MONTREAL - The front bench of the Parti Quebecois was wearing red felt squares on Thursday morning as tens of thousands of students were being bused in from across Quebec to protest outside the National Assembly.

With the Liberal government refusing to change course as it plans to nearly double tuition over the next five years, PQ members donned the symbol of the student strike.

"It's a question of fairness, between you the tax payer, who over the next five years will put $5 billion into Quebec's universities, and the students who should pay their fair share," said Finance Minister Raymond Bachand.

"Catching up for 40-years of underfunding in five years isn't a fair share," responded Concordia Student Union vice-president Chad Walcott. "Taking $850 million from students and putting it in universities without any plan for how it will be spent isn't fair, it's a money grab."

Security was high in Quebec City on Thursday, with ranks of police officers outside the legislature and the press gallery across the street was locked-down, limited to credentialed journalists.

Over 50 buses were sent from Montreal as the students are preparing to take a route from the Parc des Braves to the National Assembly.

The route itself has been kept secret, something troubling for ministers after student demonstrators briefly blocked access to the Jacques Cartier Bridge during a protest on Feb. 23.

Calling for students to be "respectful," Education Minister Line Beauchamp called Quebec Solidaire MNA Amir Khadir "irresponsible" for urging students to take to the streets and disrupt traffic in an effort to make their point.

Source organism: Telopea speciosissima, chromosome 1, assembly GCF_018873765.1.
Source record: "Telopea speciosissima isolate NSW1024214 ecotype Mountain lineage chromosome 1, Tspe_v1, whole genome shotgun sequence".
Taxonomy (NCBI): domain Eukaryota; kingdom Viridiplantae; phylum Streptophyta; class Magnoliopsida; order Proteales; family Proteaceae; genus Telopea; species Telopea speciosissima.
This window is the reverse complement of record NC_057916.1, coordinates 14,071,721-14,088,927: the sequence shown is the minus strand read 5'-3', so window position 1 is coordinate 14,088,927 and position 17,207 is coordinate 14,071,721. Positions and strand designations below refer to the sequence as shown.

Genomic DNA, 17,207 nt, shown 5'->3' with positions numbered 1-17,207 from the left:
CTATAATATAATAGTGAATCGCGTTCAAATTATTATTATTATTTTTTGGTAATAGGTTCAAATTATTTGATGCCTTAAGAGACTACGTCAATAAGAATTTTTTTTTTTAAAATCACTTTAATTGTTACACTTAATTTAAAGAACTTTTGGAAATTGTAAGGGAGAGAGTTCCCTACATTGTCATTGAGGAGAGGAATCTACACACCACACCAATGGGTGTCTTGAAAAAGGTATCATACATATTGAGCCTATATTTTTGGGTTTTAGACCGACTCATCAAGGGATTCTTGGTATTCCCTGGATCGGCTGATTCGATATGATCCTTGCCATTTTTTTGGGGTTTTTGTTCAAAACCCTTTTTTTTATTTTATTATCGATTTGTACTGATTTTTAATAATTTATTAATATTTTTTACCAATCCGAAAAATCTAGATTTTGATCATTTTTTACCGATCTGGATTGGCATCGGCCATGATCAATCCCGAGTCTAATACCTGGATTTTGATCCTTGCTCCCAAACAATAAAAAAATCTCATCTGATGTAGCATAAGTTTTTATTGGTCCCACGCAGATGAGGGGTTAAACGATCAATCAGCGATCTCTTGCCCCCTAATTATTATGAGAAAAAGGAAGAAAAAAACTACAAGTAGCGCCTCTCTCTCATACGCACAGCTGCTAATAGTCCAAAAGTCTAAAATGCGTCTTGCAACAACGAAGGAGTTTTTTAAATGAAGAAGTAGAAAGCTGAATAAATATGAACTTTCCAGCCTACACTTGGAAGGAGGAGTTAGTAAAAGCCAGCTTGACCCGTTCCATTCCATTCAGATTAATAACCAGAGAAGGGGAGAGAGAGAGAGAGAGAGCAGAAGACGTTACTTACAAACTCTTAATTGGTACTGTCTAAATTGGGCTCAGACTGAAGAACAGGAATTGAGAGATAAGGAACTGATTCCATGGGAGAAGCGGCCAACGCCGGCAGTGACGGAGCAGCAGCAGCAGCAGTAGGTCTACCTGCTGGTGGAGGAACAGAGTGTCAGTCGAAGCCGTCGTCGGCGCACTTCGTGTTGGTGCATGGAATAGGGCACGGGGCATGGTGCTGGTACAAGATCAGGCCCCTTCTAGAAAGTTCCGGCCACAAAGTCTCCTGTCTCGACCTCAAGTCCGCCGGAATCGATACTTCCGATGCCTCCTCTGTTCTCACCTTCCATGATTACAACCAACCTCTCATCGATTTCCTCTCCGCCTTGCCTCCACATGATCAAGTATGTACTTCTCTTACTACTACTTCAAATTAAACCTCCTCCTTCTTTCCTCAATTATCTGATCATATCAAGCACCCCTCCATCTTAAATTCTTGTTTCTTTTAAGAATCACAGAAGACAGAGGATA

"Protest needs to be done respectfully," said Beauchamp. "The citizens of Quebec need to get to get to work, get to daycares and I'm expecting a lot of civility. As student leaders, just like political leaders, you are expected to call for civility in Quebec."

With the hike opposed by the PQ and Quebec Solidaire, Beauchamp's office launched a new offensive against the opposition. The minister's office claimed on Thursday that after the tuition increases, students will only pay for 17 per cent of the cost of their degrees.

One protester defended the dismantling of the metal fence that was meant to keep the demonstrators away from the National Assembly.

"The fact is there is supposed to be no barrier, it's the people's parliament, why is there a barrier, we are pacifists we won't do anything and they have guns," he said.

Another demonstrator complained that the movement only gets attention when things get ugly.

"The media only shows the bad side of the protesters. They want to push police and toss objects at them, unfortunately," she said. "Most of the people are nice, walking and not searching for violence."